What I am trying to say is that someone’s experience is usually different than how we think it is. Yes, we might wonder why women don’t wear heels and dresses and stockings all the time since they are “allowed to”, but it’s not as simple as that.
T-Girls have a unique, and often personal and intimate relationship with clothes. Stilettos, bras, stockings, corsets, are thrilling for us. Slip on a pair of heels and I am walking on air… for a while. Of course, when I am at home and relaxing I can wear a pair of five inch heels all day and there’s nothing quite like it. But when I am out in the real world, well, it’s not as fun. At a recent photo shoot Shannonlee and I walked miles… on sidewalk, pavement, brick roads, up and down stairs, on gravel… and it didn’t take long for my feet and legs to hurt.
My strutting devolved into smaller steps and by the time I got home I was very happy to slip off my heels… and my bra, my gaff, and my stockings. I was happy to wash my makeup off, my false eyelashes were drooping a little. My earrings were pinching as well. It was getting hot and my wig was sticking to my skin. My foundation was melting a little and my eyeliner and mascara were smudging, despite using a primer and a setting spray. I probably looked a little silly, and I knew it. I felt a little silly.
As much as I loved being en femme, it was a lot more comfortable once I changed. Yes, I wasn’t cute and boy clothes are soooo boring, but nothing pinched anymore.
I dress to the nines because I heart it. I underdress because I love lingerie and it helps me stay connected to my femme side. How I dress is my choice.
But not everyone has that choice. Speaking in very broad terms, society has expectations as to how a girl should look, how a girl should dress. Whether this is a real dress code or not, many people (mostly men if we are being honest) expect women to be in full makeup and wear heels. Of course, that’s easy for someone to say if they have never worn heels or an underwire bra before.
And just as a t-girl can have an emotional relationship with clothes, cis-women can as well… but it’s not necessarily as fun as ours is. Women have been objectified for years and expecting to dress a certain way or to smile for is an example of that. Some women wear nylons or heels because that’s the unofficial dress code, if you will. Or in some cases, it is the official dress code. Most people don’t enjoy being forced to do something or wear something. Everyone should have the choice and the freedom to wear what they want to wear. I mean, isn’t that what a t-girl/crossdresser is all about?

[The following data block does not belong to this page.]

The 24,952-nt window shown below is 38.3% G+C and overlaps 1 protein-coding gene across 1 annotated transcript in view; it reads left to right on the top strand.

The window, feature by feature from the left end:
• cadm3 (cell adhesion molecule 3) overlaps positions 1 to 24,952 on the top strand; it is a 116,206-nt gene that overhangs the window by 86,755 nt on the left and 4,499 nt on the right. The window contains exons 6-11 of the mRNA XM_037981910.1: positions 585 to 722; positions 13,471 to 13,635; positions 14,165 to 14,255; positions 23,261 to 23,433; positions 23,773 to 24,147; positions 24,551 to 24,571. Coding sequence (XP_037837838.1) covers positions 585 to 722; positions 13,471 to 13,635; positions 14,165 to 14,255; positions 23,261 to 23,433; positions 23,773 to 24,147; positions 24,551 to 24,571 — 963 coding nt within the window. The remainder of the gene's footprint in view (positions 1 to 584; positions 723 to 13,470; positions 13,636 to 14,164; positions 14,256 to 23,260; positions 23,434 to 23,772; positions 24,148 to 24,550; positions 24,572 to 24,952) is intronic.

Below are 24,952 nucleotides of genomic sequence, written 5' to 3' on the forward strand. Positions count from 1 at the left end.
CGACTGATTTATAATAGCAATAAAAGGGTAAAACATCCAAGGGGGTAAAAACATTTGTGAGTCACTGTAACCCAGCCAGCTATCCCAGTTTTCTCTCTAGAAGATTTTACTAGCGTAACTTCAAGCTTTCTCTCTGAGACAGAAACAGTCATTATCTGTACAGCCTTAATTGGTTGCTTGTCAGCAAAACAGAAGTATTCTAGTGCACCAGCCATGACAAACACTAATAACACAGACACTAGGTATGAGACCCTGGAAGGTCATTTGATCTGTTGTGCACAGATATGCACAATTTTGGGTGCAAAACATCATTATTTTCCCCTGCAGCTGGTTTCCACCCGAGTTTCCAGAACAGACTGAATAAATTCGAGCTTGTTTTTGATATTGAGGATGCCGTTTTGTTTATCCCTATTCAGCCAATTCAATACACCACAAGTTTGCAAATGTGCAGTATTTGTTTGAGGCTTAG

I know we would love to wear what we want, when we want. Guess what! All women want that. If a girl wants to wear pants or a leather skirt or a cape, then they should. But like I said, it’s not always a choice. As hard to believe, women weren’t allowed to wear pants in the Senate until 1998. Sleeveless dresses and blouses and open-toed heels weren’t permitted until 2019. Being forced to wear (or not wear) something takes a lot of joy out of getting dressed. It’s a reminder that you are not allowed to wear what you wish. I’m sure many of us can relate to that.
Anatomy can play a big part in whether or not you’re comfortable as well. Yes, my wife and I both wear bras but my bra supports my breast forms which have hardly any weight at all. Her bra supports her breasts which is not the same thing as supporting forms. Same with heels. She and I can both wear four inch heels but her feet are much tinier than mine. A four inch heel on her creates a much more vertical arch than a four inch heel on me. Of course her feet are going to hurt before mine. Of course she’ll be ready to take them off before I am.
I love smooth legs, but is it a pain to shave them? Of course. Well, maybe pain isn’t the right word, but hair removal is a lot of work. Whether it is taking time to get my brows threaded, having certain parts of me waxed, or shaving other parts of me, it is a time consuming process. And yes, I bitch about it once in a while.
And! Being who I am is expensive. I’ll buy a bra to treat myself, my wife buys one because she needs one. She’ll pick out a cute one, sure, but I don’t really NEED one, despite me thinking I do 🙂
To paraphrase the common saying, the gender is always easier on the other side of the closet. Have you ever had a girl say to you (in male mode) how lucky men are? They don’t have to shave their legs, look a certain way, dress in a certain style, color their gray hair… society has different expectations of someone based on their gender presentation. It looks easier (and in my experience, it is) to present as male.
As for whether this is a fetish or not, only you can answer that.